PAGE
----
Scientist of the Decade Carl Gustav Rossby

Born on December 28, 1898, in Stockholm, Sweden, the meteorologist Carl-Gustav Rossby was one of the most influential atmospheric scientists in the 20th century. After earning his filosofie kandidat (that is, bachelor's degree) at the University of Stockholm in 1918 with specializations in mathematics, mechanics, and astronomy, Rossby left Stockholm and moved to Norway to join the Bergen School. He worked with the Bjerkneses on the development of the polar front and air mass theories until 1921. After two years in Bergen, he realized he did not have the necessary mathematics and physics background to undertake the theoretical work in meteorology that he thought necessary to solve atmospheric problems.

Moving back to Stockholm, Rossby studied mathematical physics at the university until 1925, ultimately earning his filosofie licenciat (a degree between a master's and a doctorate). While finishing his degree, he worked as a forecaster for the Swedish Meteorological and Hydrological Service and took part in oceanographic expeditions. After completing his degree, Rossby was awarded an American-Scandinavian Foundation fellowship through which he traveled to the United States to work with the U.S. Weather Bureau. Within a year, his efforts to introduce Bergen School methods to U.S. meteorology began to significantly influence the way meteorologists considered atmospheric processes.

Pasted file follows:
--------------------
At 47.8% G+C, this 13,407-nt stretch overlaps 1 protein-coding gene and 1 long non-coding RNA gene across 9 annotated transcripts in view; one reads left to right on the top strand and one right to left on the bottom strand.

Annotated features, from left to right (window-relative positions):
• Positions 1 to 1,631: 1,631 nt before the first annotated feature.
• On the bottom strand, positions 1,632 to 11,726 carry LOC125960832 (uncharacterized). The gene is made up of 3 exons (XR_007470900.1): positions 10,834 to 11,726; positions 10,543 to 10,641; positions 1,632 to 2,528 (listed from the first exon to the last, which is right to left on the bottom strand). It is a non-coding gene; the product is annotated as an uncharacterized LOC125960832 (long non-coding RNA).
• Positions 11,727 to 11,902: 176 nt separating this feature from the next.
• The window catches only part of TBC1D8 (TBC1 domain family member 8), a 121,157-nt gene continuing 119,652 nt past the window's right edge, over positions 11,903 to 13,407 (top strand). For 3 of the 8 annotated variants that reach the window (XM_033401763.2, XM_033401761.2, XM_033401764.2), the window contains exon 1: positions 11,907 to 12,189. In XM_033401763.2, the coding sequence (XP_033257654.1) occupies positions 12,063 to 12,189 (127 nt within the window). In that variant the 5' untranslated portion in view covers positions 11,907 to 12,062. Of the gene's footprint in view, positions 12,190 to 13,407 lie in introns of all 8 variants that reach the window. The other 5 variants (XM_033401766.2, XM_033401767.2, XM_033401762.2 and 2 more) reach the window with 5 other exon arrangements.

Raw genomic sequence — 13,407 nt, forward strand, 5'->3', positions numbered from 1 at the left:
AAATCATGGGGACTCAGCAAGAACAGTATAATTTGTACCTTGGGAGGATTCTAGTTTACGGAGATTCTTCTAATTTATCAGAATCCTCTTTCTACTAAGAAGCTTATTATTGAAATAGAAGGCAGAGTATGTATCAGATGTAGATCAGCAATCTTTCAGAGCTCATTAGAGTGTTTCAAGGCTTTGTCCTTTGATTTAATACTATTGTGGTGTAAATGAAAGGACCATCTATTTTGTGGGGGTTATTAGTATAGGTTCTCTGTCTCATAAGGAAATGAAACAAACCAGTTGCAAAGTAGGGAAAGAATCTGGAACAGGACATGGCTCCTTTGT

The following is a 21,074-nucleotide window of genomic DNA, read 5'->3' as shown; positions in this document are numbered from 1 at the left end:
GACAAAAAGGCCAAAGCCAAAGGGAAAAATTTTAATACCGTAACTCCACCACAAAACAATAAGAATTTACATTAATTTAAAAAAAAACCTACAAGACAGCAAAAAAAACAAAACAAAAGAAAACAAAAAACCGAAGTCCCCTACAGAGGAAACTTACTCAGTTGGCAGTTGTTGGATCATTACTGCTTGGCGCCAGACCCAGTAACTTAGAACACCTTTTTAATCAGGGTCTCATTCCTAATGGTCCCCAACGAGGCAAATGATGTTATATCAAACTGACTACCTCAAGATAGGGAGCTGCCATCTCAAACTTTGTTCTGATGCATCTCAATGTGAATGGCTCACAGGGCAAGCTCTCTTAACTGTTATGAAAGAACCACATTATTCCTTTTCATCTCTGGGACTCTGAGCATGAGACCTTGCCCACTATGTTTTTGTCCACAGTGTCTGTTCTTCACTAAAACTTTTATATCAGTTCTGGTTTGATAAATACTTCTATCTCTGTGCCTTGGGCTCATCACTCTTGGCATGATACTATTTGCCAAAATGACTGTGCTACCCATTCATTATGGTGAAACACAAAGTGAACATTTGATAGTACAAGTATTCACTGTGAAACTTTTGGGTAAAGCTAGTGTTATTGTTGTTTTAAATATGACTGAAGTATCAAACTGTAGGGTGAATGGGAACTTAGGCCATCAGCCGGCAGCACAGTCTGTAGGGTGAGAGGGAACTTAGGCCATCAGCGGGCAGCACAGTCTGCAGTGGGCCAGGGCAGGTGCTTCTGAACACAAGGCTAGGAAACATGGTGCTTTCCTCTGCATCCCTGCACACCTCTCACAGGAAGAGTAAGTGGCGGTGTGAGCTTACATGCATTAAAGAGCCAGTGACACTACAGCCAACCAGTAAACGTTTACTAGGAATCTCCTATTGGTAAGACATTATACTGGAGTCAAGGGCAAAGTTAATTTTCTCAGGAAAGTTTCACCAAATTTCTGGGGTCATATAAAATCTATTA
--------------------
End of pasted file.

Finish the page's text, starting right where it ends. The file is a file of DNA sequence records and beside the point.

In addition to completing several scientific articles during his stay with the bureau, Rossby tried to convince officials to incorporate the new Bergen School techniques into their forecasting. He met with great resistance. Most bureau personnel did not have college degrees and were suspicious of this enthusiastic Swede, who was trying to tell them to change their way of doing business. One person at the bureau was attracted to his message: the navy lieutenant Francis W. Reichelderfer. Reichelderfer became a good friend of Rossby's and introduced the Bergen School methods to his navy colleagues. (In 1938, when Reichelderfer became the chief of the Weather Bureau, Rossby joined his team to introduce the latest meteorological theory to forecasters.) While at the bureau, Rossby also made his first attempt at building a rotating tank (the "dishpan") to study atmospheric circulation. Although he was unsuccessful at the time, the apparatus was successfully employed 25 years later while he led the University of Chicago's meteorology department.